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Aortic disease: thoracic endovascular aortic repair
  1. Colin Bicknell1,
  2. Janet T Powell2
  1. 1Department of Surgery & Cancer, Imperial College London, St Mary's Hospital, London, UK
  2. 2Department of Surgery & Cancer, Imperial College London, Charing Cross Hospital, London, UK
  1. Correspondence to Professor Janet T Powell or Colin Bicknell, Department of Surgery & Cancer, Imperial College London, Charing Cross Hospital, Fulham Palace Road, London W6 8RF, UK; j.powell{at}imperial.ac.uk or colin.bicknell{at}imperiam.ac.uk

Abstract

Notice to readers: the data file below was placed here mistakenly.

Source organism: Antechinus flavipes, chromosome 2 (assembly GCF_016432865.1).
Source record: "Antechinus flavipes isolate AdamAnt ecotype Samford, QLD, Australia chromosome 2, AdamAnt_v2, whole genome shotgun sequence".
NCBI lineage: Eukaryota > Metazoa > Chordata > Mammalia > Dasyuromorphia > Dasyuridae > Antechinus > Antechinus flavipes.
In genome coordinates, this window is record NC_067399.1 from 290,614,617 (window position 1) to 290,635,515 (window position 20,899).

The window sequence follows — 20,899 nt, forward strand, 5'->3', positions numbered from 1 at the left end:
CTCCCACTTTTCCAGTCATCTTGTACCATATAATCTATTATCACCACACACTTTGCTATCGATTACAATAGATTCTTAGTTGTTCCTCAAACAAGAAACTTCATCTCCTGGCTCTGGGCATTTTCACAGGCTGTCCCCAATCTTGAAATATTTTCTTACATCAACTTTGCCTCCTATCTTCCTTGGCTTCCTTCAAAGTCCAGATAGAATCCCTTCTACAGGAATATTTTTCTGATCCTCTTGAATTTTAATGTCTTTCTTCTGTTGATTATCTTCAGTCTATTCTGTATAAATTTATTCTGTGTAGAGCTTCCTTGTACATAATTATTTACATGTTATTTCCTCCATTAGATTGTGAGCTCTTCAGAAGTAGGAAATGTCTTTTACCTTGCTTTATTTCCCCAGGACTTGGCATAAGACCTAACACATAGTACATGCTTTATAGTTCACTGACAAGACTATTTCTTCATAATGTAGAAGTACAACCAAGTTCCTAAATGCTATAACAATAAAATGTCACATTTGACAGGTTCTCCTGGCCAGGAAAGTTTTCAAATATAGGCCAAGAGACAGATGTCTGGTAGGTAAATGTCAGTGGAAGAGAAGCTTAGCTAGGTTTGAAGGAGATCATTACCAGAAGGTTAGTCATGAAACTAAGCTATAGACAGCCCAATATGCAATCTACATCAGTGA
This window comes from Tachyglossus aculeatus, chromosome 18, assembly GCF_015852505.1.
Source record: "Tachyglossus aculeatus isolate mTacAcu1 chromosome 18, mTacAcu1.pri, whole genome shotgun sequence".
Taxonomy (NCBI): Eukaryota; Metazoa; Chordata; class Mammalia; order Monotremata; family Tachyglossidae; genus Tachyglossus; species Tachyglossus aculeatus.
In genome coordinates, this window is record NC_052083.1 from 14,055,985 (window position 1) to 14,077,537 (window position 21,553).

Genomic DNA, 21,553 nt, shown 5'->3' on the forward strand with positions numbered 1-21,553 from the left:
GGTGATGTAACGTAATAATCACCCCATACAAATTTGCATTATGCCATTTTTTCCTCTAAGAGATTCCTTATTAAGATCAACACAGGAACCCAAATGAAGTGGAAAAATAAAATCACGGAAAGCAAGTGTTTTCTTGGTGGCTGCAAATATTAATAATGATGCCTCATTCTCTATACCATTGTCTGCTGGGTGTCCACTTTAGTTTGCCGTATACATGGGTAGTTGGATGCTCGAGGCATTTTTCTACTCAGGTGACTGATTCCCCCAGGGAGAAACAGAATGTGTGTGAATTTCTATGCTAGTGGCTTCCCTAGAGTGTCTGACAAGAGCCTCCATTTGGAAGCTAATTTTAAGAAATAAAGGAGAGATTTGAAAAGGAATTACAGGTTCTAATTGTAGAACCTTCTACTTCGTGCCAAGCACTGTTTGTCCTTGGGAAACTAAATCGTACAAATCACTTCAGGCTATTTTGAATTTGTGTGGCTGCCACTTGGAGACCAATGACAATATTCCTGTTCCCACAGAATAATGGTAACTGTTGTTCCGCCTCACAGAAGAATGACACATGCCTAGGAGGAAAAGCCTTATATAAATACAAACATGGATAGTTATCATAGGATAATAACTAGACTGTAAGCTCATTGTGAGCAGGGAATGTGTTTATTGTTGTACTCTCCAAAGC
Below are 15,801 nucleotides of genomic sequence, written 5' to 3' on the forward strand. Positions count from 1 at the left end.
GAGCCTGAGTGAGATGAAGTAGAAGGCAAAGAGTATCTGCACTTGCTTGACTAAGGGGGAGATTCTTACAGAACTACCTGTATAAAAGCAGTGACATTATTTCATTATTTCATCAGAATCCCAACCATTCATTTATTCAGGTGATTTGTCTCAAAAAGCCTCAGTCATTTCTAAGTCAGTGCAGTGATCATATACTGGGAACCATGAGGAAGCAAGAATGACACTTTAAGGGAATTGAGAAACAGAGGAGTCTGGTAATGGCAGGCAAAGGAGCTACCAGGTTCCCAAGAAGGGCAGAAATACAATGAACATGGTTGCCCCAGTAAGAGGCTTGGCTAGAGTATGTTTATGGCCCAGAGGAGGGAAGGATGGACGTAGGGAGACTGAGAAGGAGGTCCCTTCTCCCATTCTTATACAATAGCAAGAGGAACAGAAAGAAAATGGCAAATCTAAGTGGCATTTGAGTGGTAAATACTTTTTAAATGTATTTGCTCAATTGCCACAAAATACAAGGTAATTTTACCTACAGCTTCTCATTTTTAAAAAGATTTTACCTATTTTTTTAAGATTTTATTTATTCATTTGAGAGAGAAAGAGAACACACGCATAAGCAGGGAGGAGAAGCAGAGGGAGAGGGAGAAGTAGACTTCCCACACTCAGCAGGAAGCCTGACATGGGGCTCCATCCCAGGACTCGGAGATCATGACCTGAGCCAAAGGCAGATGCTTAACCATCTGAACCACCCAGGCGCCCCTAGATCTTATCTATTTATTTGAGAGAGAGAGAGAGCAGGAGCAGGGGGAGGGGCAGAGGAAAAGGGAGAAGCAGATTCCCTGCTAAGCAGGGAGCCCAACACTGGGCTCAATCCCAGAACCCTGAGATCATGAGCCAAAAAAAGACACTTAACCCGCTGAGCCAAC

Following the first reported case of thoracic endovascular aortic repair (TEVAR) in 1987, there has been rapid technological development and widespread uptake of this approach for thoracic aortic disease. TEVAR has particular advantages for acute thoracic syndromes and there is continuing development of TEVAR for use in the elective situation. This is still a young technology and many unknowns remain, including long-term outcomes and the relative advantages and disadvantages versus both conservative treatment and open surgical repair. The current uses of TEVAR in the treatment of aortic dissection, thoracic aortic aneurysm, penetrating aortic ulcer and trauma are discussed.

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